Watching and often participating in my father’s projects was one of the best preparations my brother and I could have had for eventually becoming engineers. I didn’t realize it at the time. Quite the contrary, I thought that some of the recycling efforts my father used to make old things do new tricks were just a way to use up time in semi-retirement, especially when he could have just bought something for the same purpose. Now, I know that my father’s bootstrap engineering was often far more creative, and a lot less costly, than some other product development efforts I’ve witnessed. It was also pretty darned “green” by today’s standards.


Plan A and plan B

I grew up about 10 miles from Rome, New York, then home to Griffiss Air Force base. At the time, Griffiss was a Strategic Air Command base, ready to respond to a doomsday scenario if necessary. During the 1960s it was common to see bombers and fighter jets flying over our house, sometimes at speeds that created sonic booms, which I thought was very cool. Growing up around all this air power really kindled my interest in airplanes. My career ambition during high school was to become a fighter pilot, but the Air Force had a problem handing the keys for a fighter jet to anyone with less than 20/20 vision.

So when I got out of high school in 1974, I settled for plan B: Designing airplanes. I was one semester away from a degree in aeronautical engineering when I finally realized that most of the associated jobs would take me a long way from where I grew up, and where my soon-to-be wife and I had our roots.


The next sunrise

At about the same time, my father was getting interested in solar energy systems. He would read about them every month in Popular Science. I’m sure he was formulating a plan on how he could build his own collectors and put them on our roof.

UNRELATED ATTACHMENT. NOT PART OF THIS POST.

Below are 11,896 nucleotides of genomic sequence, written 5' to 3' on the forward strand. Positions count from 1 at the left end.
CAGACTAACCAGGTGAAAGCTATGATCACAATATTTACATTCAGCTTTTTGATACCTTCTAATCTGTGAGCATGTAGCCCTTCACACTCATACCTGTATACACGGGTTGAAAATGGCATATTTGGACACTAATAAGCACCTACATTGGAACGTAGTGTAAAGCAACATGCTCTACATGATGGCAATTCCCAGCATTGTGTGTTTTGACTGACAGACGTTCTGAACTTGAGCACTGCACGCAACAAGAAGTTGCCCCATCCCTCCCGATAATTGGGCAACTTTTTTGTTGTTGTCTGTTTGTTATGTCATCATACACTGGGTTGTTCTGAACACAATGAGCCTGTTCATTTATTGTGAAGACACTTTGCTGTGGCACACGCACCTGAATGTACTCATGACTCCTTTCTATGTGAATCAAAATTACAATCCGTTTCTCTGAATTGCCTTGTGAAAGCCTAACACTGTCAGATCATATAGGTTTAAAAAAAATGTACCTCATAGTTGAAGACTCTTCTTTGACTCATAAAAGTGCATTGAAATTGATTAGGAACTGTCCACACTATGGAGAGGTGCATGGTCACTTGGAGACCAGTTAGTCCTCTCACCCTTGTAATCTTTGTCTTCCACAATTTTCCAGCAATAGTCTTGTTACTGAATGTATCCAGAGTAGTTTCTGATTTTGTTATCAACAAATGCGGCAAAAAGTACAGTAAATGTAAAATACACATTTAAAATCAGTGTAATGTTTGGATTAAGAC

I started looking over his shoulder at these solar heating systems and had one of those “lightbulb” moments: I realized the thermodynamics, fluid mechanics, heat transfer and mathematics I’d been studying could apply to something other than designing airplanes. I became increasingly interested in home heating systems, especially those involving solar collectors. Any time not devoted to finishing up that last semester usually found me sketching ideas for a solar-heated house that I planned to build for my new wife — like my father did for his.

In 1980, I started building that house. My wife and I spent our second anniversary nailing 2x12 floor joists in place for the floor deck. We moved into a barely habitable shell in November 1980, and kept working toward finishing it. In the process, I got better at much of what I had watched my father do, but consciously had not taken too seriously as a teenager. I framed, finished, plumbed, wired, laid bricks, finished drywall, built kitchen cabinets and assembled my first solar thermal combisystem.

My father passed away in 1978, and never got to see any of this. Still, if the years separating us had been fewer, I suspect he would have been right there beside me pounding nails to create a “solar house” that might even look good on a cover of his favorite magazine.

Plenty of mistakes were made along the way. Some of my home-brew energy experiments worked and some didn’t. Some have long since been shut off and removed, while others just “keep on tickin” like that preverbal Timex watch.